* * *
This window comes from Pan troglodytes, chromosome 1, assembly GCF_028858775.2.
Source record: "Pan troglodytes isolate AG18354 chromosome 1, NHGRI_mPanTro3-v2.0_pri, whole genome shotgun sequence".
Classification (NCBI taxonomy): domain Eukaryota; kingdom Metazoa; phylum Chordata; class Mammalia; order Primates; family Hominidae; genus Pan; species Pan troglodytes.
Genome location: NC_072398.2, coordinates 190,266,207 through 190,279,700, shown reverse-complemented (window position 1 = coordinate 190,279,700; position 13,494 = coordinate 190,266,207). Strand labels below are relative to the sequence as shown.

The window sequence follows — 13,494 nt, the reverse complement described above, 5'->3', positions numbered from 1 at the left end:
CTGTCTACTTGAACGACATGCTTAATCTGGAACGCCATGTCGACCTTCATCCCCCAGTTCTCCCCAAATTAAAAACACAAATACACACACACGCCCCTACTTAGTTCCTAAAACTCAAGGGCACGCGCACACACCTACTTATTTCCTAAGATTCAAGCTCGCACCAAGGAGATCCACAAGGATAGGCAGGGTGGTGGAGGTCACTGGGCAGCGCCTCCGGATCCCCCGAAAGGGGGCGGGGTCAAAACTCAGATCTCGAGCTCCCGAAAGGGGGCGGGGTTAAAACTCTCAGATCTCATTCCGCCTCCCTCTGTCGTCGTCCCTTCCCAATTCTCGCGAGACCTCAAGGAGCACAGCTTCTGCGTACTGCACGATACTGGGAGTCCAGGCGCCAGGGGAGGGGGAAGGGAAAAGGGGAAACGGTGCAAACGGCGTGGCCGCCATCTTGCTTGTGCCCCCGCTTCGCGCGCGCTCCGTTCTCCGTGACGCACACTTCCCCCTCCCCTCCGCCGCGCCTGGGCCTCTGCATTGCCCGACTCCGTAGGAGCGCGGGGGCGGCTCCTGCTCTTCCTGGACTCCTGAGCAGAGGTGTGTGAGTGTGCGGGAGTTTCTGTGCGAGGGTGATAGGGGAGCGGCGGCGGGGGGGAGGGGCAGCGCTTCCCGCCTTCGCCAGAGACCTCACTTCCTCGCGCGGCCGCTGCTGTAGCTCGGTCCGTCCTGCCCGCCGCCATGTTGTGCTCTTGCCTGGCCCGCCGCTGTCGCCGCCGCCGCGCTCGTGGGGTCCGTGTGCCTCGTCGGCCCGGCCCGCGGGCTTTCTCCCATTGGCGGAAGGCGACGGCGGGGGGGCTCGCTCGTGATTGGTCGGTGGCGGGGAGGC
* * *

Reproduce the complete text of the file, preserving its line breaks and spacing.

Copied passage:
This window comes from Pan troglodytes, chromosome 1, assembly GCF_028858775.2.
Source record: "Pan troglodytes isolate AG18354 chromosome 1, NHGRI_mPanTro3-v2.0_pri, whole genome shotgun sequence".
Classification (NCBI taxonomy): domain Eukaryota; kingdom Metazoa; phylum Chordata; class Mammalia; order Primates; family Hominidae; genus Pan; species Pan troglodytes.
Genome location: NC_072398.2, coordinates 190,266,207 through 190,279,700, shown reverse-complemented (window position 1 = coordinate 190,279,700; position 13,494 = coordinate 190,266,207). Strand labels below are relative to the sequence as shown.

The window sequence follows — 13,494 nt, the reverse complement described above, 5'->3', positions numbered from 1 at the left end:
CTGTCTACTTGAACGACATGCTTAATCTGGAACGCCATGTCGACCTTCATCCCCCAGTTCTCCCCAAATTAAAAACACAAATACACACACACGCCCCTACTTAGTTCCTAAAACTCAAGGGCACGCGCACACACCTACTTATTTCCTAAGATTCAAGCTCGCACCAAGGAGATCCACAAGGATAGGCAGGGTGGTGGAGGTCACTGGGCAGCGCCTCCGGATCCCCCGAAAGGGGGCGGGGTCAAAACTCAGATCTCGAGCTCCCGAAAGGGGGCGGGGTTAAAACTCTCAGATCTCATTCCGCCTCCCTCTGTCGTCGTCCCTTCCCAATTCTCGCGAGACCTCAAGGAGCACAGCTTCTGCGTACTGCACGATACTGGGAGTCCAGGCGCCAGGGGAGGGGGAAGGGAAAAGGGGAAACGGTGCAAACGGCGTGGCCGCCATCTTGCTTGTGCCCCCGCTTCGCGCGCGCTCCGTTCTCCGTGACGCACACTTCCCCCTCCCCTCCGCCGCGCCTGGGCCTCTGCATTGCCCGACTCCGTAGGAGCGCGGGGGCGGCTCCTGCTCTTCCTGGACTCCTGAGCAGAGGTGTGTGAGTGTGCGGGAGTTTCTGTGCGAGGGTGATAGGGGAGCGGCGGCGGGGGGGAGGGGCAGCGCTTCCCGCCTTCGCCAGAGACCTCACTTCCTCGCGCGGCCGCTGCTGTAGCTCGGTCCGTCCTGCCCGCCGCCATGTTGTGCTCTTGCCTGGCCCGCCGCTGTCGCCGCCGCCGCGCTCGTGGGGTCCGTGTGCCTCGTCGGCCCGGCCCGCGGGCTTTCTCCCATTGGCGGAAGGCGACGGCGGGGGGGCTCGCTCGTGATTGGTCGGTGGCGGGGAGGC